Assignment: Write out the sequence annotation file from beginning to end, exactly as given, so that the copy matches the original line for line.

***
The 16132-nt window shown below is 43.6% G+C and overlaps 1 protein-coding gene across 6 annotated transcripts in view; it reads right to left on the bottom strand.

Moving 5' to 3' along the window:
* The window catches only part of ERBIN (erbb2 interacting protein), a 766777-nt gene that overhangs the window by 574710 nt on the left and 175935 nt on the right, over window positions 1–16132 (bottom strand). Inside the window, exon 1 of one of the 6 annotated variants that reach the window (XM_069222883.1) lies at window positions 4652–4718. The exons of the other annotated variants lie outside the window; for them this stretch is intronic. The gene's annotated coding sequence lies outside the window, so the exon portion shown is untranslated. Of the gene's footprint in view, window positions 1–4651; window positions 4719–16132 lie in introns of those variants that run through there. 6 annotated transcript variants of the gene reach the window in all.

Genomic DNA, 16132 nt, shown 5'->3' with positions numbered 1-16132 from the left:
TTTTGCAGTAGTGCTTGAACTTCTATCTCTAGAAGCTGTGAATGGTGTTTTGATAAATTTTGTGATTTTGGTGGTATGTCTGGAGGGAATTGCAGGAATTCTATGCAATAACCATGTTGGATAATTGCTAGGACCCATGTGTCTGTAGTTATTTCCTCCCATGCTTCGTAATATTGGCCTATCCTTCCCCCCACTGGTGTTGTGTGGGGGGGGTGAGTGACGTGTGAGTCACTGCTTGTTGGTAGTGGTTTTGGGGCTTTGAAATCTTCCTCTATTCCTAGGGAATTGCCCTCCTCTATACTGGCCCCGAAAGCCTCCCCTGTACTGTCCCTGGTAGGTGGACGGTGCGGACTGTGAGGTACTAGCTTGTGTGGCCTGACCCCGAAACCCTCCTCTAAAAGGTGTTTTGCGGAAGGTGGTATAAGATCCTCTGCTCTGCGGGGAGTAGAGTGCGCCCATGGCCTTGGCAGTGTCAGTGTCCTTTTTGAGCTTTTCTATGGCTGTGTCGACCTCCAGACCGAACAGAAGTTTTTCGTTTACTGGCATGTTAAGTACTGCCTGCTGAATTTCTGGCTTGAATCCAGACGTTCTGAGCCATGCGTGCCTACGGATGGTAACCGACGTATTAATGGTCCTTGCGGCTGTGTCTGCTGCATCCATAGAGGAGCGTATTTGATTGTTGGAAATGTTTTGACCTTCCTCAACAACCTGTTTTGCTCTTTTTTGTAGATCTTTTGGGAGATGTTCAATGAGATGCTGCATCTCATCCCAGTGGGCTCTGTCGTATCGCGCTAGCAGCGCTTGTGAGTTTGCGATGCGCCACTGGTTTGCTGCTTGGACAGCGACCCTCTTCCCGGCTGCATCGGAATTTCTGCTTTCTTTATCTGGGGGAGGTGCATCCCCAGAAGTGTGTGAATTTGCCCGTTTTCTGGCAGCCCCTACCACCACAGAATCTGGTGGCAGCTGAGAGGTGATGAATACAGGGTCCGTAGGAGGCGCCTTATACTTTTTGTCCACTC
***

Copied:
The 16132-nt window shown below is 43.6% G+C and overlaps 1 protein-coding gene across 6 annotated transcripts in view; it reads right to left on the bottom strand.

Moving 5' to 3' along the window:
* The window catches only part of ERBIN (erbb2 interacting protein), a 766777-nt gene that overhangs the window by 574710 nt on the left and 175935 nt on the right, over window positions 1–16132 (bottom strand). Inside the window, exon 1 of one of the 6 annotated variants that reach the window (XM_069222883.1) lies at window positions 4652–4718. The exons of the other annotated variants lie outside the window; for them this stretch is intronic. The gene's annotated coding sequence lies outside the window, so the exon portion shown is untranslated. Of the gene's footprint in view, window positions 1–4651; window positions 4719–16132 lie in introns of those variants that run through there. 6 annotated transcript variants of the gene reach the window in all.

Genomic DNA, 16132 nt, shown 5'->3' with positions numbered 1-16132 from the left:
TTTTGCAGTAGTGCTTGAACTTCTATCTCTAGAAGCTGTGAATGGTGTTTTGATAAATTTTGTGATTTTGGTGGTATGTCTGGAGGGAATTGCAGGAATTCTATGCAATAACCATGTTGGATAATTGCTAGGACCCATGTGTCTGTAGTTATTTCCTCCCATGCTTCGTAATATTGGCCTATCCTTCCCCCCACTGGTGTTGTGTGGGGGGGGTGAGTGACGTGTGAGTCACTGCTTGTTGGTAGTGGTTTTGGGGCTTTGAAATCTTCCTCTATTCCTAGGGAATTGCCCTCCTCTATACTGGCCCCGAAAGCCTCCCCTGTACTGTCCCTGGTAGGTGGACGGTGCGGACTGTGAGGTACTAGCTTGTGTGGCCTGACCCCGAAACCCTCCTCTAAAAGGTGTTTTGCGGAAGGTGGTATAAGATCCTCTGCTCTGCGGGGAGTAGAGTGCGCCCATGGCCTTGGCAGTGTCAGTGTCCTTTTTGAGCTTTTCTATGGCTGTGTCGACCTCCAGACCGAACAGAAGTTTTTCGTTTACTGGCATGTTAAGTACTGCCTGCTGAATTTCTGGCTTGAATCCAGACGTTCTGAGCCATGCGTGCCTACGGATGGTAACCGACGTATTAATGGTCCTTGCGGCTGTGTCTGCTGCATCCATAGAGGAGCGTATTTGATTGTTGGAAATGTTTTGACCTTCCTCAACAACCTGTTTTGCTCTTTTTTGTAGATCTTTTGGGAGATGTTCAATGAGATGCTGCATCTCATCCCAGTGGGCTCTGTCGTATCGCGCTAGCAGCGCTTGTGAGTTTGCGATGCGCCACTGGTTTGCTGCTTGGACAGCGACCCTCTTCCCGGCTGCATCGGAATTTCTGCTTTCTTTATCTGGGGGAGGTGCATCCCCAGAAGTGTGTGAATTTGCCCGTTTTCTGGCAGCCCCTACCACCACAGAATCTGGTGGCAGCTGAGAGGTGATGAATACAGGGTCCGTAGGAGGCGCCTTATACTTTTTGTCCACTC